Optical Fiber Distributed Sensing of Temperature, Thermal Strain and Thermo-Mechanical Force Formations on OPGW Cables under Wind Effects

Günday A., Karlık S. E.

8th International Conference on Electrical and Electronics Engineering (ELECO), Bursa, Turkey, 28 - 30 November 2013, pp.462-467 identifier identifier

  • Publication Type: Conference Paper / Full Text
  • Volume:
  • Doi Number: 10.1109/eleco.2013.6713885
  • City: Bursa
  • Country: Turkey
  • Page Numbers: pp.462-467
  • Bursa Uludag University Affiliated: Yes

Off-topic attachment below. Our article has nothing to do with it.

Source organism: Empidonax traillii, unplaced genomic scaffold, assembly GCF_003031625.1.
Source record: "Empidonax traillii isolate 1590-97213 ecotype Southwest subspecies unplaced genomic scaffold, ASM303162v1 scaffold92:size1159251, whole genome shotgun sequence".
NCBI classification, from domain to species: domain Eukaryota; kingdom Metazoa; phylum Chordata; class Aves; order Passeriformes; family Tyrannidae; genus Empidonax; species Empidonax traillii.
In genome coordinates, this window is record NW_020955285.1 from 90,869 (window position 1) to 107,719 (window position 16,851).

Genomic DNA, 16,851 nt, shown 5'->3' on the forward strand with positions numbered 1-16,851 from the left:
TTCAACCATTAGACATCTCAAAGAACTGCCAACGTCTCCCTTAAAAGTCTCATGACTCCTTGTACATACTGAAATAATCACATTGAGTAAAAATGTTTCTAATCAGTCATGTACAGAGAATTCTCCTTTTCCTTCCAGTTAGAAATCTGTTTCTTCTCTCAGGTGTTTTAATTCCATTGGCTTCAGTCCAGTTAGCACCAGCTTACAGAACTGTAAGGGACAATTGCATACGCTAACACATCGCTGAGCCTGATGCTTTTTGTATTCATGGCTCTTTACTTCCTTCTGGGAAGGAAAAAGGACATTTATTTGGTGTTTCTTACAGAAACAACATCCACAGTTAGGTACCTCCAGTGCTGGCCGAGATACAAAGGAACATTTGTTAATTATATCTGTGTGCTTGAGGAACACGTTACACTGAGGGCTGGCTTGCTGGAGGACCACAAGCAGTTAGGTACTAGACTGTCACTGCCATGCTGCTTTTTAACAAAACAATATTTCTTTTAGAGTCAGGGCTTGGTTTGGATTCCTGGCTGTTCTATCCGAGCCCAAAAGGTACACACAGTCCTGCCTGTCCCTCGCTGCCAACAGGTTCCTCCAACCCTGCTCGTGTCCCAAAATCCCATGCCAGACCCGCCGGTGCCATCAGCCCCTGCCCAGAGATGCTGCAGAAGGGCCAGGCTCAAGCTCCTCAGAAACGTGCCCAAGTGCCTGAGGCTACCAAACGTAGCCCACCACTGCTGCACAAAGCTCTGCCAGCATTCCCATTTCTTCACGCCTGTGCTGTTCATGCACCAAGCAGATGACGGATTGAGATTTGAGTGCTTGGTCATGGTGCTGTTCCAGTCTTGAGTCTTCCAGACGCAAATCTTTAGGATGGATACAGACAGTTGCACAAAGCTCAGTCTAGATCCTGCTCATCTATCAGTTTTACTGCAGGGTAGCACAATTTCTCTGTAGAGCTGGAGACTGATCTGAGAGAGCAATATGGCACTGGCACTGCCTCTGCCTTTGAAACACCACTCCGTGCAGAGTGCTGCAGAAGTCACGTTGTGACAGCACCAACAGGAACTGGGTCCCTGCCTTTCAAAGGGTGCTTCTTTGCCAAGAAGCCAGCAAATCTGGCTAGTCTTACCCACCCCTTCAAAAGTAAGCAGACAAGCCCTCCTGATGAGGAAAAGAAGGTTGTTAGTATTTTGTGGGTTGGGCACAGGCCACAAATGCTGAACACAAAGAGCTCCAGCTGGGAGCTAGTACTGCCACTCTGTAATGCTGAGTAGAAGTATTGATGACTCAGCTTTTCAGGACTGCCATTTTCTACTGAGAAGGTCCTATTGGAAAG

Optical ground wire (OPGW) is generally used to protect the phase conductors of the overhead power cables from high discharge currents due to lightning strikes and instantaneous current increase due to short-circuits or breakdowns as well as to provide data transmission for telecommunication purposes. OPGW cables are exposed to effects of environmental factors such as wind, rain, humidity and snow as well as cooling/heating effects of short-circuits and instantaneous current increases occurring on the phase conductor. When the OPGW cable is exposed to those effects, deformations occur on the cable insulation in time. In this study, using Raman effect based optical fiber distributed temperature sensing (DTS) method, temperature and thermal strain variations occurring along the OPGW cable due to environmental conditions, in particular wind speed and wind direction, have been analyzed and simulations have been performed. Furthermore, thermo-mechanical forces occurring on the OPGW cable have been expressed as a function of temperature change and Young modulus variations. Temperature and thermal strain dependencies of thermo-mechanical forces have also been derived. Using results of the theoretical analysis, simulations of thermo-mechanical force variations along the sensing fiber have also been performed considering the wind effect. The simulation model has been built up for central loose tube type OPGW cable containing single mode optical fiber operating at 1550 nm. For wind speed variations between 5.3 m/s and 10.3 m/s, minimum temperature detected on the cable varies between 26.86 degrees C and 22.41 degrees C, respectively, minimum thermal strain varies between 184 mu epsilon and 64.67 mu epsilon, respectively. Simulation results show that temperature sensitivities of thermo-mechanical forces are 26 times greater than thermal strain sensitivities.